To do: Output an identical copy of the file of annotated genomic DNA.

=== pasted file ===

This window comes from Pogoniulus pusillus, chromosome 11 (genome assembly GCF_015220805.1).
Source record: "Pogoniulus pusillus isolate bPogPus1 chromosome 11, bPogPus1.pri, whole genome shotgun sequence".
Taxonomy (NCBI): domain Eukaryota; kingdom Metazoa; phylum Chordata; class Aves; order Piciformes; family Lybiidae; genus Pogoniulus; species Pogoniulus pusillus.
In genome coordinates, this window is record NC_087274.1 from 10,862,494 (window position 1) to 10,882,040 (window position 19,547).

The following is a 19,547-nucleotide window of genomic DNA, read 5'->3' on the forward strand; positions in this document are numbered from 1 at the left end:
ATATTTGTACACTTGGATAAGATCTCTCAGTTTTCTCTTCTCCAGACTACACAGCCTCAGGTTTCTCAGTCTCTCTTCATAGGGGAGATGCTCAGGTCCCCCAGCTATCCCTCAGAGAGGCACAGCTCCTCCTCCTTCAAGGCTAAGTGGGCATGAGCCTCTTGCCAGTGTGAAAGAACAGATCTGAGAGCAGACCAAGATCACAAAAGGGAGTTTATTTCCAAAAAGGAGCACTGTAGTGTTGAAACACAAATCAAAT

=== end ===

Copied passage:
This window comes from Pogoniulus pusillus, chromosome 11 (genome assembly GCF_015220805.1).
Source record: "Pogoniulus pusillus isolate bPogPus1 chromosome 11, bPogPus1.pri, whole genome shotgun sequence".
Taxonomy (NCBI): domain Eukaryota; kingdom Metazoa; phylum Chordata; class Aves; order Piciformes; family Lybiidae; genus Pogoniulus; species Pogoniulus pusillus.
In genome coordinates, this window is record NC_087274.1 from 10,862,494 (window position 1) to 10,882,040 (window position 19,547).

The following is a 19,547-nucleotide window of genomic DNA, read 5'->3' on the forward strand; positions in this document are numbered from 1 at the left end:
ATATTTGTACACTTGGATAAGATCTCTCAGTTTTCTCTTCTCCAGACTACACAGCCTCAGGTTTCTCAGTCTCTCTTCATAGGGGAGATGCTCAGGTCCCCCAGCTATCCCTCAGAGAGGCACAGCTCCTCCTCCTTCAAGGCTAAGTGGGCATGAGCCTCTTGCCAGTGTGAAAGAACAGATCTGAGAGCAGACCAAGATCACAAAAGGGAGTTTATTTCCAAAAAGGAGCACTGTAGTGTTGAAACACAAATCAAAT